I wonder sometimes how people survived without modern antiseptic contraptions such as the one pictured to the left, the Katadyn water filter as offered by REI. I remember reading at some point that on the Lewis and Clark expedition in the early 1800s, the men were advised to dip their cups deep into the Missouri River waters and to avoid drinking the foamy surface waters. I don’t recall anything about dysentery on that journey.
Edward Abbey hiked the water-parched deserts around Tuscon. Somewhere in his writing he talks about available water, saying that if it was there, he would drink it. If his body didn’t like it, he’d soon know. That was the extent of his water filtering … his colon.
As a kid and younger man I hiked the mountains of Montana, mostly in the Beartooth range north and east of Yellowstone National Park. I carried with me a metal cup with a crooked handled to allow me to slip it in my belt or backpack strap. When thirsty, I would grab the cup and take water directly out of streams and lakes. I never once got sick.
The Katadyn filter might have some beneficial uses, but for the most part it is a product that is purchased and used because of irrational fear. Where did that fear come from? Advertising. Imagine that the Katadyn people met with their ad agency and were told that the product would be hard to sell. It was, after all, treating an affliction so rare and hardly anyone would need it. How would they sell it?
The ad agency advised an indirect approach. See below.
Of course, the word “rare” was never used in selling Katadyns. Fear, a common advertising technique, operates on a sublime level, present in all of us. I fell for this product, and for years carried the clumsy (and heavy when the filter is water-soaked) Katadyn filter with me. We still have it in a box somewhere in the garage, but on our recent trip to Montana and Wyoming, I simply filled a small water bottle out of streams and lakes, just as when I was a kid. No harm came my way.
The “information” campaign about Giardia coincided with the release of the Katadyn in classic create-the-problem fix-the-problem advertising. I fell for it. We are never approached directly by advertisers. They always choose the indirect (and essentially dishonest) route to get us to spend our money on things we do not need. If I lived by a river in which sewage was present, parasites would be a problem. In the mountains high up, it is not. What microorganisms are present in the waters up there are easily handled by the best filters around, our bodies.
I used to belong to a Unitarian group in our former home town of Bozeman. As usual, I was asked to be the treasurer, just as years before with the Knights of Columbus. Our group was small, perhaps eighty members. As we sat around a table one night talking budget, the problem of a database of our membership came up. I suggested any old PC and Excel, as there was already such a machine in the office.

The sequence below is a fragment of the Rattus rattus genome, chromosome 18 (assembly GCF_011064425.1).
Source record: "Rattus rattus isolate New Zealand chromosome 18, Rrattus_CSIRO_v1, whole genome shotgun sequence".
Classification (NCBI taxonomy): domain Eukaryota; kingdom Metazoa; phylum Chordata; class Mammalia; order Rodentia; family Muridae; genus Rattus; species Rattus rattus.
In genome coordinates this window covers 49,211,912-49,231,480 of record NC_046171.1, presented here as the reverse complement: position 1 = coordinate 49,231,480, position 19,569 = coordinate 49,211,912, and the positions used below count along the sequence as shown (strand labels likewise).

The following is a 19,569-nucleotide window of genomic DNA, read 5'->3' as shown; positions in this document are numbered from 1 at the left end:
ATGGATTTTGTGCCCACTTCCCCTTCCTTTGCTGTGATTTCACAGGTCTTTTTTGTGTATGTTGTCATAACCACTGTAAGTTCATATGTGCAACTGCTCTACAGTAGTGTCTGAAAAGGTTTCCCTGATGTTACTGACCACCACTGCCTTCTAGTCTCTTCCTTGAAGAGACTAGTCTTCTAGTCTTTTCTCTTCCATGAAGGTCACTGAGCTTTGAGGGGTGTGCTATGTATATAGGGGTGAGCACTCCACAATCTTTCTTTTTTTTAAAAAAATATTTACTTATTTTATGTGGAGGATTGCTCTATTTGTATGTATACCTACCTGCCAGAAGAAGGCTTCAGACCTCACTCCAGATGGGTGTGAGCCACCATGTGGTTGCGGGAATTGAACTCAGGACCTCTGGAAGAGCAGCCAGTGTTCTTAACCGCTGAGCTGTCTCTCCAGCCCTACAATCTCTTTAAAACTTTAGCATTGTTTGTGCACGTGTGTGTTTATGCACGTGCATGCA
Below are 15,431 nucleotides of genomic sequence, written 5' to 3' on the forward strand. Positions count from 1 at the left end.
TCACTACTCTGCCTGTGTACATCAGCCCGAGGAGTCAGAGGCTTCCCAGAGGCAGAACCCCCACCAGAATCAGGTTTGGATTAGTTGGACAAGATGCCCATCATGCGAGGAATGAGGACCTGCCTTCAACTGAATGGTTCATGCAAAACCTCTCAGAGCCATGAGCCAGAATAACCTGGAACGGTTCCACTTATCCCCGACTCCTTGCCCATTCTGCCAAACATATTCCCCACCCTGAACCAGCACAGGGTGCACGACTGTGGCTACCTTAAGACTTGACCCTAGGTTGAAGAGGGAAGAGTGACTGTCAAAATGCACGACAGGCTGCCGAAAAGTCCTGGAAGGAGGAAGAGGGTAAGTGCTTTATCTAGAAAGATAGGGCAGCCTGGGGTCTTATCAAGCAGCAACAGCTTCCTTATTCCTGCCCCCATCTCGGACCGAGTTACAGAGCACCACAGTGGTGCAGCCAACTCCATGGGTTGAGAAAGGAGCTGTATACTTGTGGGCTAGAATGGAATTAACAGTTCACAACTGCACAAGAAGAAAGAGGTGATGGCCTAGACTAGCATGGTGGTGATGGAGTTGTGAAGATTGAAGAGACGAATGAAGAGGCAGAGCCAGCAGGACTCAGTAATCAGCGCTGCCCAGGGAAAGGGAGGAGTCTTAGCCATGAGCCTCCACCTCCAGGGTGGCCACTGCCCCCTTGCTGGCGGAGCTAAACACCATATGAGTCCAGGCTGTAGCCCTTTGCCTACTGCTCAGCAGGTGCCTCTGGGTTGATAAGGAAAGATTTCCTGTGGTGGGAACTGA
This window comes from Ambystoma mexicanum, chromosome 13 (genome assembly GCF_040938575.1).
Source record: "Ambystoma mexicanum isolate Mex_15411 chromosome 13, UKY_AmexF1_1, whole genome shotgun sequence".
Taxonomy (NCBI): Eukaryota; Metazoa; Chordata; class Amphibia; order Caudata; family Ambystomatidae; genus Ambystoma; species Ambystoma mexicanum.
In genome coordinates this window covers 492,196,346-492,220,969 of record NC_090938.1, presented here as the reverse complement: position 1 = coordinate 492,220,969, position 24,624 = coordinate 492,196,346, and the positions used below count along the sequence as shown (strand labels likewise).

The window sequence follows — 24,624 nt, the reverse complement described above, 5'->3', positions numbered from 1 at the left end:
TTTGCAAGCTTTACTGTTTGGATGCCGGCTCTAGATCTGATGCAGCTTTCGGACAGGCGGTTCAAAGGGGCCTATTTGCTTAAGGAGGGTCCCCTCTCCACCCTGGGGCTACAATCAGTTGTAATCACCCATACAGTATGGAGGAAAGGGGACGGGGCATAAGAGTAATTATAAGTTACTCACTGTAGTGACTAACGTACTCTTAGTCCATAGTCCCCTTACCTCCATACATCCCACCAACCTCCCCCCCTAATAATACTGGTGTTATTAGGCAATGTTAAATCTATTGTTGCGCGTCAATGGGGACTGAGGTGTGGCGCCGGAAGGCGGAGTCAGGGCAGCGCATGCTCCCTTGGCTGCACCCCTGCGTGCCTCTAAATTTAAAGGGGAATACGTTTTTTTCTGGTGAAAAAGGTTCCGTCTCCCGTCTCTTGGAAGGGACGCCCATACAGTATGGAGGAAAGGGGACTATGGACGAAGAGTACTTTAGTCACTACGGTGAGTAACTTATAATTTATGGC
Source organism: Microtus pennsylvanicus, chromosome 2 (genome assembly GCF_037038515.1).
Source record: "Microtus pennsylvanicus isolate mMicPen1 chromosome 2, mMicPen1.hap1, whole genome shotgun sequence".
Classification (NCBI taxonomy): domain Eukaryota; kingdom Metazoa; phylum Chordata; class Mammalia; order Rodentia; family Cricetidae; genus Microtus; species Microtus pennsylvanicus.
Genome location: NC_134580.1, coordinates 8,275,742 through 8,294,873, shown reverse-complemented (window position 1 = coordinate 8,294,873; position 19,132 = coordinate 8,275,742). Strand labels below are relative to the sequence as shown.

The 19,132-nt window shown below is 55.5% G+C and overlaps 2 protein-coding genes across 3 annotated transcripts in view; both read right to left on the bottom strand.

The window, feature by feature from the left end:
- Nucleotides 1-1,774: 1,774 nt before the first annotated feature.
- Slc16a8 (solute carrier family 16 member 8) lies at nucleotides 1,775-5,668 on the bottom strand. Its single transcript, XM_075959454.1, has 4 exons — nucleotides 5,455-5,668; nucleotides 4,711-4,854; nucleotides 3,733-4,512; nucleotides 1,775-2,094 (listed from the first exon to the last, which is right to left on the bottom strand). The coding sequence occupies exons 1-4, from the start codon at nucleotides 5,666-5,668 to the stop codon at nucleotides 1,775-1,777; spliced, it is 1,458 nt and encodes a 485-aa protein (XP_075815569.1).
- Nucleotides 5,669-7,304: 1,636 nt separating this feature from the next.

Amazingly, one of the members got his neck hairs standing up, and insisted that the group needed a Macintosh computer. In addition to that, he said that Apple had a database program that could manage our eighty members. I could not believe my ears! Far from needing anything more than a card file, a $1,500 investment in a computer that our office gal was too dumb to use was ludicrous.
I did not prevail. Our fearless leader said that her daughter was a computer consultant, and she would talk with her on the matter. Later she made what she called an “executive decision,” and a Mac was purchased along with a database program that no one ever learned how to use. I imagine it still sits there. I do hope the office gal learned how to type a letter.
What I was unknowingly witnessing was the fallout from one of the most successful ad campaigns ever. I don’t need to say anything more than the photo seen here, “I’m a PC, I’m a Mac.” The subliminal message of this campaign was that Apple desktop computers were cool, while PCs were clunky. The fallout was the creation of a legion of very annoying people who became the de facto sales force for Apple, people who swore up and down that Macs were better products than PCs. That is why that member of our group insisted that for a a bunch of people that didn’t even need a computer, that we had to have a Mac.
When I purchased a Mac in 2012 …. yes. I fell for it … I had to be retrained. For some unknown reason, Mac’s did a few things differently, like scrolling up instead of down, said to be more logical. They were said to have eliminated the wait time after booting, an annoying feature of PCs that exists to this day. What I found with a Mac was that while the screen fired up right away, the keyboard would not work until the boot process was over. They were messing with us. I use Quickbooks, an excellent program designed for PCs. There was a version for Macs that must have been assembled in Jobs’ and Wozniak’s garage, a piece of barely usable garbage. Yeah, I bought that too.
I struggled for a few months, and then gave it up. The Mac now resides in my wife’s office, and she is OK with it. She performs a few activities like internet and email, and any old computer will do. I returned to my PC because, in my opinion, PCs are better products than Macs. My wife now uses Quickbooks on this machine, a PC, because it is so much smoother.
The ad campaign worked on a sublime level, getting people to associate a clunky product with “cool,” while PCs were relegated to the nerd bin. It is true that Microsoft is not as good at marketing as Apple. If you don’t believe that, just ask Cortana. “Cortana”? Really? Cortana? Who names their kid Cortana? Bill Gates?
I’ll never forget the words of my stepson, who is in advertising, as I recounted my fight with the Mac and return to PC. He said “So advertising doesn’t work, right?”